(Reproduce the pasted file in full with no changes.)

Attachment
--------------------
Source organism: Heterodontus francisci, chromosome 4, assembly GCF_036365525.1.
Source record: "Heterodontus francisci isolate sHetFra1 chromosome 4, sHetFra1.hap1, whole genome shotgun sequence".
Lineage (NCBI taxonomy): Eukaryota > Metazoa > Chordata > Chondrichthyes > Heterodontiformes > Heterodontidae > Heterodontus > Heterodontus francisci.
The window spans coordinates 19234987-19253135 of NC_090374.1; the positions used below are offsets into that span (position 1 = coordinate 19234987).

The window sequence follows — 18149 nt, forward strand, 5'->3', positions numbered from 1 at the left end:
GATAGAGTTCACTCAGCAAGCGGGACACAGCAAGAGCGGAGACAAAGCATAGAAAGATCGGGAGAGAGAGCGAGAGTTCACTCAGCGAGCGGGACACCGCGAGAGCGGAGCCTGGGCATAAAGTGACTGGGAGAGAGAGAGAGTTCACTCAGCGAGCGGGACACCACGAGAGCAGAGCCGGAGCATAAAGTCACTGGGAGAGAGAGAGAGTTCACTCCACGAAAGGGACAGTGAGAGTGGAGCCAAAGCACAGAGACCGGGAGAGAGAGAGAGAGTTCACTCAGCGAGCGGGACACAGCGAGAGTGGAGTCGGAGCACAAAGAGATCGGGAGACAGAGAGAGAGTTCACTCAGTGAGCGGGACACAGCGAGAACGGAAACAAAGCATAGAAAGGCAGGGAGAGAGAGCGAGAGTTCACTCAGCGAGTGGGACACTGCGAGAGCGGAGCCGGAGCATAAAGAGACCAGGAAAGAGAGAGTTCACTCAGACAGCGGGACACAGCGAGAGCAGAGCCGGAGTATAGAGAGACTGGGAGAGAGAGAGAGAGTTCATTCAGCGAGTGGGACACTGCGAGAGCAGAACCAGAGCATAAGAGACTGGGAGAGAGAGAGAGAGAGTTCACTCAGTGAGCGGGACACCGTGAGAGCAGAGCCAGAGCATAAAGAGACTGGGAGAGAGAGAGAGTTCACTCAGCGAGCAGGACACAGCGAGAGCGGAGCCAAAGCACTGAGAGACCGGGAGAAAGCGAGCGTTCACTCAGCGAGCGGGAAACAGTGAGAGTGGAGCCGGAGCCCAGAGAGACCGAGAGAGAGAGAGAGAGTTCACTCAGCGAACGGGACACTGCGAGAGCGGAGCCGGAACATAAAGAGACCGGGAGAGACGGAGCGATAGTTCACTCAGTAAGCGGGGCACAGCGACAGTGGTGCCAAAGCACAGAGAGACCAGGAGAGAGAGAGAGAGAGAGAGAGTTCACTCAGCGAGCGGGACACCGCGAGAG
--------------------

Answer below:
Source organism: Heterodontus francisci, chromosome 4, assembly GCF_036365525.1.
Source record: "Heterodontus francisci isolate sHetFra1 chromosome 4, sHetFra1.hap1, whole genome shotgun sequence".
Lineage (NCBI taxonomy): Eukaryota > Metazoa > Chordata > Chondrichthyes > Heterodontiformes > Heterodontidae > Heterodontus > Heterodontus francisci.
The window spans coordinates 19234987-19253135 of NC_090374.1; the positions used below are offsets into that span (position 1 = coordinate 19234987).

The window sequence follows — 18149 nt, forward strand, 5'->3', positions numbered from 1 at the left end:
GATAGAGTTCACTCAGCAAGCGGGACACAGCAAGAGCGGAGACAAAGCATAGAAAGATCGGGAGAGAGAGCGAGAGTTCACTCAGCGAGCGGGACACCGCGAGAGCGGAGCCTGGGCATAAAGTGACTGGGAGAGAGAGAGAGTTCACTCAGCGAGCGGGACACCACGAGAGCAGAGCCGGAGCATAAAGTCACTGGGAGAGAGAGAGAGTTCACTCCACGAAAGGGACAGTGAGAGTGGAGCCAAAGCACAGAGACCGGGAGAGAGAGAGAGAGTTCACTCAGCGAGCGGGACACAGCGAGAGTGGAGTCGGAGCACAAAGAGATCGGGAGACAGAGAGAGAGTTCACTCAGTGAGCGGGACACAGCGAGAACGGAAACAAAGCATAGAAAGGCAGGGAGAGAGAGCGAGAGTTCACTCAGCGAGTGGGACACTGCGAGAGCGGAGCCGGAGCATAAAGAGACCAGGAAAGAGAGAGTTCACTCAGACAGCGGGACACAGCGAGAGCAGAGCCGGAGTATAGAGAGACTGGGAGAGAGAGAGAGAGTTCATTCAGCGAGTGGGACACTGCGAGAGCAGAACCAGAGCATAAGAGACTGGGAGAGAGAGAGAGAGAGTTCACTCAGTGAGCGGGACACCGTGAGAGCAGAGCCAGAGCATAAAGAGACTGGGAGAGAGAGAGAGTTCACTCAGCGAGCAGGACACAGCGAGAGCGGAGCCAAAGCACTGAGAGACCGGGAGAAAGCGAGCGTTCACTCAGCGAGCGGGAAACAGTGAGAGTGGAGCCGGAGCCCAGAGAGACCGAGAGAGAGAGAGAGAGTTCACTCAGCGAACGGGACACTGCGAGAGCGGAGCCGGAACATAAAGAGACCGGGAGAGACGGAGCGATAGTTCACTCAGTAAGCGGGGCACAGCGACAGTGGTGCCAAAGCACAGAGAGACCAGGAGAGAGAGAGAGAGAGAGAGAGTTCACTCAGCGAGCGGGACACCGCGAGAG